CCS Events
CCS Libraries
About CCS
CCS Projects
CCS Highlights

Publication Details

Goedgedacht Forum  (2006) Summary notes from the Goedgedacht Forum for Social Reflection debate of 8 April 2006: ‘Climate change
Goedgedacht Forum  : 1-16.

Dr Bob Scholes of the Council for Scientific and Industrial Research and a member of the Intergovernmental Panel on Climate Change provided a brief introduction to the topic. Global climate change is irreversible, even if it were possible for the world to stop harmful carbon emissions immediately. The world is getting warmer overall, there will be a rise in sea levels and there may be an increase in extreme weather events. Vector- and water-borne diseases are likely to increase. Parts of the world will become warmer and wetter, but southern Africa will become hotter and drier, leading to increased food insecurity for about 18 million people in the region. International agreements attempt to avoid dangerous levels of change but mitigating climate change requires all countries to reduce emissions, even those who had historically contributed less to the problem. Avoiding serious consequences require reducing global emissions by 95%, but the Kyoto Protocol proposes reductions of only 5%. Linda Manyuchi of the Department of Science and Technology spoke about the need to balance the need for economic development with the need to mitigate climate change. Prof Patrick Bond of the Centre for Civil Society at the University of KwaZulu-Natal said access to energy was becoming less and less equitable in South Africa – industry benefited from the cheapest electricity in the world, but the poor did not receive the benefit; in fact the supply to many thousands of poor consumers had been cut off. Cross-subsidisation should ensure cheap electricity for the poor, and reduce dependence on natural resources such as trees for energy. Government regulation of emissions had to be tightened up and measures to reduce waste had to be introduced. Economic development strategies, currently energy-consumptive and capital-intensive, would have to be fundamentally rethought. South Africa was one of the world’s worst emitters of greenhouse gases, but it has failed to invest in renewable sources of energy. Rather than engaging with international carbon trading (something he described as a fraud), government should facilitate grassroots carbon reduction initiatives. The discussion then went into various other elements of what can be done to adapt to climate change, and what can be done to mitigate its severity.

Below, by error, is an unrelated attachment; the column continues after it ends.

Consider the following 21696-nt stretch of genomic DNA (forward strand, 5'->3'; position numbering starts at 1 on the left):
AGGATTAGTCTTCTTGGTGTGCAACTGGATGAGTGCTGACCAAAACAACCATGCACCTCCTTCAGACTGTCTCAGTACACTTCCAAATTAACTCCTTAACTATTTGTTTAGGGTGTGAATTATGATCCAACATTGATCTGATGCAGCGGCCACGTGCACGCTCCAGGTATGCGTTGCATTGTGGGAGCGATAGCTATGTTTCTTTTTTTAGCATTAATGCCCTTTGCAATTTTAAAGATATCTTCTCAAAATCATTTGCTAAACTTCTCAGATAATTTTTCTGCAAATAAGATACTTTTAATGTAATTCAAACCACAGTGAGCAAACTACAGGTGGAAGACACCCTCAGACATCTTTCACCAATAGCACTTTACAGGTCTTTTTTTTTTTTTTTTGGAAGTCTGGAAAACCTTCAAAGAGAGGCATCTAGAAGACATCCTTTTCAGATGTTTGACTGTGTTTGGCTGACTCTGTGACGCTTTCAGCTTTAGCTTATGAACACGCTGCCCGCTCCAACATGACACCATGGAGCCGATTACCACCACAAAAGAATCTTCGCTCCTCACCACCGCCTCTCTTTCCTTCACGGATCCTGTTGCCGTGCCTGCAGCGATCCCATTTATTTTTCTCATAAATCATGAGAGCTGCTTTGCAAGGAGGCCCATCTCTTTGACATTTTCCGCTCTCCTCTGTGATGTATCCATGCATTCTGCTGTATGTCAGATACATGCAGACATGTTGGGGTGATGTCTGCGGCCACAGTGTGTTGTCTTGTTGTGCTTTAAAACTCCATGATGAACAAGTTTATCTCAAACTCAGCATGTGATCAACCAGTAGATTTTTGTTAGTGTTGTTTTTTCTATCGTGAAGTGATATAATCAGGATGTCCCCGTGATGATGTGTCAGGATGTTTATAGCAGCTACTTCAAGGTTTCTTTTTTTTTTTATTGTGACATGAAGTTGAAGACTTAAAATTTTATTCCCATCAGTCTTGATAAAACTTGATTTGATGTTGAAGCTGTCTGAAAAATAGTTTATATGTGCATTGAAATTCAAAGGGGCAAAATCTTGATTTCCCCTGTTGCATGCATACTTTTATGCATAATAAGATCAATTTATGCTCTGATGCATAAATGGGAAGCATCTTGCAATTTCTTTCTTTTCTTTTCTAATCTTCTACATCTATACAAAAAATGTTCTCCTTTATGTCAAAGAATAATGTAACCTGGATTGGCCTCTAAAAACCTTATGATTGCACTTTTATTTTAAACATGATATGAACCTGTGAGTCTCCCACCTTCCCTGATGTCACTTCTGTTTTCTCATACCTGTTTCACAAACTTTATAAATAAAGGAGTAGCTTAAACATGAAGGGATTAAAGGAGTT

Read Publication 
 cast your net a little wider...
 Radical Philosophy 
 African Studies Association (USA)  
 New Dawn Engineering 
 Indymedia Radio 
 Southern Africa Report online 
 Online Anti Apartheid Periodicals, 1960 - 1994 
 Autonomy & Solidarity 
 New Formulation 
 We Write 
 International Journal of Socialist Renewal 
 Journal of African Philosophy 
 British Library for Development Studies 
 The Nordic Africa Institute Online Library 
 Political Economy Research Institute Bulletin (PERI) 
 Feminist Africa 
 Jacques Depelchin's Tribute to Harold Wolpe 
 African Studies Quarterly 
 The Industrial Workers of the World 
 Anarchist Archives 
 Wholewheat Radio 
 Transformation: Critical Perspectives on Southern Africa  
 Zanon Workers 
 Public Citizen  
 Open Directory Project 
 Big noise films 
 London Review of Books  
 New York Review of Books 
 Monthly Review 
 New Left Review 
 Bureau of Public Secrets  
 Zed Books 
 Pluto Press 
 Duke University Press  
 Abe Books 
 The Electric Book Company 
 Project Guttenberg 
 Newspeak Dictionary 
 Feral Script Kiddies 
 Go Open Source 
 Source Forge 
 Ubuntu Linux Home Page 
 Software for Apple Computers 

|  Contact Information  |  Terms of Use  |  Privacy